I want to change your life. Is it okay if I occasionally pull your phone out of your hands or flatten your laptop– ask you to stand up (or sit down) – take your shoulder – shake you and yell the words, “what is wrong with the world?”
I have a routine where I become very angry about whatever some people are doing that has absolutely no effect on my life. That’s when I want to shake them up and yell the aforementioned words into their face. But since I am small and also don’t run very fast, I choose to shake my head and draw vague and depressing conclusions about the human race instead.
I see a guy staring at his laptop as his kid is tugging at him repeatedly; he doesn’t look at the kid once. I think about how insensitive and addicted we have become – and how I will never be like that. I want to go shake him up. I see a girl talk to her friends as she’s typing into her phone and wonder how people have no etiquette and how other people don’t seem to care because they are all typing into their phones too. We have no time for real relationships. I want to shake them all up. And finally: the icons – the paragons of human potential and accomplishment: the guys using their phones at the urinal. It’s what pisses me off the most. Pun, logistical implications, and the overall hygiene standards aside, I hope there’s an invisible force in every urinal to shake them up while they are, you know, at it.
Now, since I can see all this and draw stunning conclusions, I must be special. I must be really aware.
Awareness is a beautiful thing. Unevenly distributed, gestalt, infinite, indiscernible, intangible, yet beautiful. But, another beautiful thing showed up: Technology. This humongous force of human potential that is offering us a sextillion (I just wanted to use that word) ways to know and become aware while at the same time making us more and more oblivious to our own unawareness. Some of us developed an awareness of this blinding oblivion and saw tech’s potential downsides. We sat up straight. We loved, conditionally. We became aware.
The more wary and knowledgeable this awareness made us, it also injected a holier-than-thou urge in many of us. This urge includes but is not limited to snickering at people who are still unaware; talking about what a giant unaware loser they are for 45 mins because someone shared a screenshot of their social media feed; writing about them because you ran out of things to write about; and the all-important urge to shake them and yell awareness into their faces because what an honor it would be, for them.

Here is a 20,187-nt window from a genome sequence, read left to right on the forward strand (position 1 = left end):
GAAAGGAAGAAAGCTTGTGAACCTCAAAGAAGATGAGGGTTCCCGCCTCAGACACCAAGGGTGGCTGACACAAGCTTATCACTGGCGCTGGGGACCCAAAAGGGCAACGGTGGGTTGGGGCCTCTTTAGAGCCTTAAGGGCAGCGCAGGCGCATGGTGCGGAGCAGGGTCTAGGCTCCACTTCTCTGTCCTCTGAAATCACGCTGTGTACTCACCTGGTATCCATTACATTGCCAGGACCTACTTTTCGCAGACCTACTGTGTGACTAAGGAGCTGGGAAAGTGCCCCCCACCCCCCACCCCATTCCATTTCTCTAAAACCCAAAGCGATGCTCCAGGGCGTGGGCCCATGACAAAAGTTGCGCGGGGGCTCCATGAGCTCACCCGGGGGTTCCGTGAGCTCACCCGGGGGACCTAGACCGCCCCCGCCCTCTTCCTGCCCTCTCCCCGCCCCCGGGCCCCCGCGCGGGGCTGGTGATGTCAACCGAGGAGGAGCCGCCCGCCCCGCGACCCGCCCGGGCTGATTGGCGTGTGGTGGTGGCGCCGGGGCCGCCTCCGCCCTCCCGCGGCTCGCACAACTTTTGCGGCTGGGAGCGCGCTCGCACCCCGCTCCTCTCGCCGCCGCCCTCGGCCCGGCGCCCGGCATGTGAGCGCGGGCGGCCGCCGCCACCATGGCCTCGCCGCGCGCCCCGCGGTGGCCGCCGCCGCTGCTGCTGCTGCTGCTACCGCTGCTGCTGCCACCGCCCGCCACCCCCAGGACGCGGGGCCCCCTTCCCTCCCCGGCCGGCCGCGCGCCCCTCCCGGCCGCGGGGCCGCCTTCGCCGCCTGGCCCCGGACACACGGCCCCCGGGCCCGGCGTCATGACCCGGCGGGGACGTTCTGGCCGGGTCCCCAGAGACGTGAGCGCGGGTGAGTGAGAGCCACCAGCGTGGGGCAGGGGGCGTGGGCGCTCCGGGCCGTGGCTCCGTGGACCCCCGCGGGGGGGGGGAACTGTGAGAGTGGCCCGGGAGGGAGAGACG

The awareness that makes us feel we are special has also made us both complacent and conceited.
As much as I pontificate on my need to shake other people into awareness, I receive a jolt a lot of times myself. And when this happens I dismiss it as a one-off thing. However, these one-off things happen almost every day. I am busy stuffing popcorn in my mouth while typing on my laptop while talking to someone on the phone to notice. If someone pointed out what a slave to technology (and popcorn) I am, I will refuse to believe it. Because that’s what the urge to shake people up does to us: it makes us disbelieving and defensive.
That’s just the twisted paradox of awareness: to become aware, you need to first become aware of your own infinite unawareness.
This awareness won’t come through by trying to shake people up and yelling awareness into their face. It can only happen through a slow painful slug of embarrassment, failure, dropping your phone in the urinal and watching your popcorn stuffed face in the mirror. If you are lucky, it may happen through a book that you happen to read at the right time and place of your life.
This urge to change and reform people who are not as aware as we are is dipping our ego in a bowl of self-righteous fast food. What it’s doing is making us increasingly unacceptable of the light coming out of the brokenness. We want to see people in their shining wholeness, every moment. But, in an attempt to put them together, we are only breaking one another.
I can’t change your life. The one thing that can is life itself. So, I think I am going to take it easy and eat some popcorn.